“It is, we are, I am,” is the secret mantra of creativity that drives people back to the desert each year, to return sleep-deprived, covered with impossibly fine dust, and, though there is an outward call for self reliance and Self-expression, to return with a felt sense of having participated in something much, much larger and more powerful than any one person can do on their own.
Pilgrimage to Burning Man
Every year in late August, people all over the San Francisco Bay Area, throughout the country, and from distant parts of the world, prepare to make their annual pilgrimage to the one of the most inhospitable, gorgeously beautiful, and intensely sacred gatherings to emerge in the United States.
Set upon a totally flat, dried-up Pleistocene lake bed some 90 miles north of Reno, Nevada and guided by the principles of a gifting economy, self-reliance, and radical Self-expression, some 50,000+ people will build a circular city in the shape of a time piece and fill it full of art, workshops, and performances, all centered around an effigy of a man at the very center, a man who will be ritualistically burned towards the end of the week long celebration.
It is easy for those who haven’t been there to dismiss Burning Man as some sort of grand yet pointless party, a chance for people to show up in the same way they might on a weekend trip to Las Vegas: to blow off steam, to get wasted, to be promiscuous, to behave “badly,” then, leaving it all at the edge of Sin City, return back to their more or less well-adjusted lives.
On the surface, it is a fair comparison. But a deeper look unveils something far, far more profound and enlivening.
Burning Man’s Founder
Not long ago, I had the good fortune of listening to a lecture by the founder of Burning Man, Larry Harvey. In 1986, on Summer Solstice, on the heels of a two-year depression stemming from losing the love of his life and finding himself a single father, he and another man, Jerry James, along with a few of their friends brought an effigy of a man to Baker Beach in San Francisco, on the shores of the Golden Gate. There, upon the shoreline, with the mighty Pacific in the background, they erected the statue, and, attempting to let go of their pain, lit it on fire.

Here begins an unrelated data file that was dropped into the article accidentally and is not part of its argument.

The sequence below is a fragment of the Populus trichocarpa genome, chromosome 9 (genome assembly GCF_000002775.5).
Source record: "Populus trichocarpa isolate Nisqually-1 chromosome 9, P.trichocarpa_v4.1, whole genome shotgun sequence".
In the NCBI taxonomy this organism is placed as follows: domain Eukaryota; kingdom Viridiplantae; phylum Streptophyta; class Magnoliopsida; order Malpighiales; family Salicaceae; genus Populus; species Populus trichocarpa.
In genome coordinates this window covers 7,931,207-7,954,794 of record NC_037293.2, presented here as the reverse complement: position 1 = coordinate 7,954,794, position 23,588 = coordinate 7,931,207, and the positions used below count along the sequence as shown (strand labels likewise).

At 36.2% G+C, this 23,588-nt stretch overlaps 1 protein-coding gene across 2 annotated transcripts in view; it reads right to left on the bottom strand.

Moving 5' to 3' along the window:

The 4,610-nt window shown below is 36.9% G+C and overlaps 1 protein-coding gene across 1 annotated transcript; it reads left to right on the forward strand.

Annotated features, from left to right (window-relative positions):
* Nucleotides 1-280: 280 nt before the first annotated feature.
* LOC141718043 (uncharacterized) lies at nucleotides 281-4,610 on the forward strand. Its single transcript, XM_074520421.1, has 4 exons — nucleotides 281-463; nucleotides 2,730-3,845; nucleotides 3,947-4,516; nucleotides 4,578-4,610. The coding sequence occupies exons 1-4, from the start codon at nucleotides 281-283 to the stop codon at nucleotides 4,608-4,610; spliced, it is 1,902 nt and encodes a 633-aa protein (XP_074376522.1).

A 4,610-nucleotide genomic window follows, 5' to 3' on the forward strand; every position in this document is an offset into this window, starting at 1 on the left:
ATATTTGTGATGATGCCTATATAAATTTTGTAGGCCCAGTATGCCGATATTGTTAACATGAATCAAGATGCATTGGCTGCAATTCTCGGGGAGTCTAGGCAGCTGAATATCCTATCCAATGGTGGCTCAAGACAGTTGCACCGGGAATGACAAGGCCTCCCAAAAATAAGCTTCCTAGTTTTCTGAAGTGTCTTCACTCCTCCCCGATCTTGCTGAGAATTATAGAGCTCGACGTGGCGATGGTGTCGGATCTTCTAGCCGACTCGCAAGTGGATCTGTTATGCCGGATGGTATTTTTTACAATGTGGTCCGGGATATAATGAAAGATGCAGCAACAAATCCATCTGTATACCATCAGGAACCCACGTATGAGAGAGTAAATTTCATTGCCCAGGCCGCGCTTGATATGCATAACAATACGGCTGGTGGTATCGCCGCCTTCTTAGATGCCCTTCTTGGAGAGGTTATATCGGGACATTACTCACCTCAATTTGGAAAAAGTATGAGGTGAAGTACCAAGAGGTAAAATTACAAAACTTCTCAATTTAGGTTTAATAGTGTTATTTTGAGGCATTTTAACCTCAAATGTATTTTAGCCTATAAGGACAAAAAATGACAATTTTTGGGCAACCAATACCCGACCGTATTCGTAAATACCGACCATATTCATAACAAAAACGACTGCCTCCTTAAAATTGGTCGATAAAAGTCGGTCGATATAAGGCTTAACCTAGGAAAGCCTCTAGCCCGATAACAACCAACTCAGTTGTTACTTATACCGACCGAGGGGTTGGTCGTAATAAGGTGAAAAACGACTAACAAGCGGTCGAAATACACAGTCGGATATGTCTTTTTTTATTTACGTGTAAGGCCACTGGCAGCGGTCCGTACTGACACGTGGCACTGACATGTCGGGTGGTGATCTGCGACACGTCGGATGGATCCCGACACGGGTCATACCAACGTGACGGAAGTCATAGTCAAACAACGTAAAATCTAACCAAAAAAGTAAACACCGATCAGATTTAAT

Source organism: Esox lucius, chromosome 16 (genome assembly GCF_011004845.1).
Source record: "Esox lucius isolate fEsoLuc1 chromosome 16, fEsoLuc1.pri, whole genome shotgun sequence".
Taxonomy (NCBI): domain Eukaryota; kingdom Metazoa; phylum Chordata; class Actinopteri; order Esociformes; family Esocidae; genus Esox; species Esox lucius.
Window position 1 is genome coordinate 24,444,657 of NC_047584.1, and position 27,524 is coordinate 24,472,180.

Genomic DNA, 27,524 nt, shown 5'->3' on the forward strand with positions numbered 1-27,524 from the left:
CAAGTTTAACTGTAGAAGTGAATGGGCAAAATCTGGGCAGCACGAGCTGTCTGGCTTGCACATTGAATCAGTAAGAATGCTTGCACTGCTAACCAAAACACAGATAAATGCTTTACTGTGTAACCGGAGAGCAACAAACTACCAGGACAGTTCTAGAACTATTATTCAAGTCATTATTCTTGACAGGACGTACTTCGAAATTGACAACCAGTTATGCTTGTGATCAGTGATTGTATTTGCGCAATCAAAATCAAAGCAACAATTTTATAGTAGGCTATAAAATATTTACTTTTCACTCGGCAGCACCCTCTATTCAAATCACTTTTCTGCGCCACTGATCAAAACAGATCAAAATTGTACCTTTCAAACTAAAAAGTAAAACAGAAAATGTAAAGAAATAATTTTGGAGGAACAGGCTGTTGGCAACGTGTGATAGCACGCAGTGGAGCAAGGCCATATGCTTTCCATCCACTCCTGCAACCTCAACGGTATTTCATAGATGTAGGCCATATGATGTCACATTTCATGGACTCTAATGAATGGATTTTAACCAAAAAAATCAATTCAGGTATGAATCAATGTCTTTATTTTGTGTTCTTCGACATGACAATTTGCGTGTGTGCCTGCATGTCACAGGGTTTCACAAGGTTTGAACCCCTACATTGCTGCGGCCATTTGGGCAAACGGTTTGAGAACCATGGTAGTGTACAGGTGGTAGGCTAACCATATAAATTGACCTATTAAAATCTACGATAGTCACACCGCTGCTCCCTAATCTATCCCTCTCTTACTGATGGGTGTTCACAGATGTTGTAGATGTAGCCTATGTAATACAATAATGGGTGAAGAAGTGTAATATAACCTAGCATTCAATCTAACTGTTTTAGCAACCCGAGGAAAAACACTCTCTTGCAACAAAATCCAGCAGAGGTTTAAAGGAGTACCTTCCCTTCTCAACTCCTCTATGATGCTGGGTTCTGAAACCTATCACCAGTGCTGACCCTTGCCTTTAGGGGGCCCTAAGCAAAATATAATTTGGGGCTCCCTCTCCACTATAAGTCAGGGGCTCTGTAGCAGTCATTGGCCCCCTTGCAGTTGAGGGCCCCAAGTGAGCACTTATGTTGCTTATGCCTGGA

That was a visceral moment of profound creative insight, and one that would set in motion the experience and the culture of Burning Man, a culture that has since expanded creativity and innovation in areas such as art, architecture, sound and light installations, music, clothing, even the way individuals relate to one another. Most influentially, Burning Man has created a whole new cosmology, one that is intensely experiential, creative, and innovative.
Looking a bit deeper, however, Larry Harvey and his friends weren’t exactly creating something new; they were tapping into something ancient and primordial.
The Original Burning Man Flips Modernity on It’s Head
During his talk, Larry Harvey explained the reason behind the burning effigy’s impact on all those who were there. He said that the way modern humans see the world starts with ourselves, then with the opinions of others and shared experiences, and finally some sense of agreement on what is actually true out there. In short, for most of us, our experience begins egocentrically and expands outwards, from “I am” to “we are” to “it is,” a fact which most do without question.
During that powerful first burn on the beach, however, the doors of possibility flew wide open.
When the pain of loss in Larry Harvey’s heart met the formless expanse of the ocean in the background and the image of the 9 foot statue burning on the shoreline, everything flipped, revealing the felt sense of the vital cosmologies of primitive cultures. Suddenly, the felt sense on Baker Beach that day was “it is” (the man burning on the shoreline) “we are” (we are all sharing in this experience) to finally “I am” (I am but part of this larger than life experience). Like the celebrated Buddhist guru, Padmasambhava, morphing into his wrathful emanation, the wild-eyed, flame-covered Dorje Trolo, the man burning on the beach was a moment of powerful healing and creative catharsis.
Burning Man and the Source of Creative Insight
In order to understand the power of Burning Man specifically, and, more generally, in order to understand creativity and innovation, this is an essential point: creative insight does not come from within us. It comes to us from outside.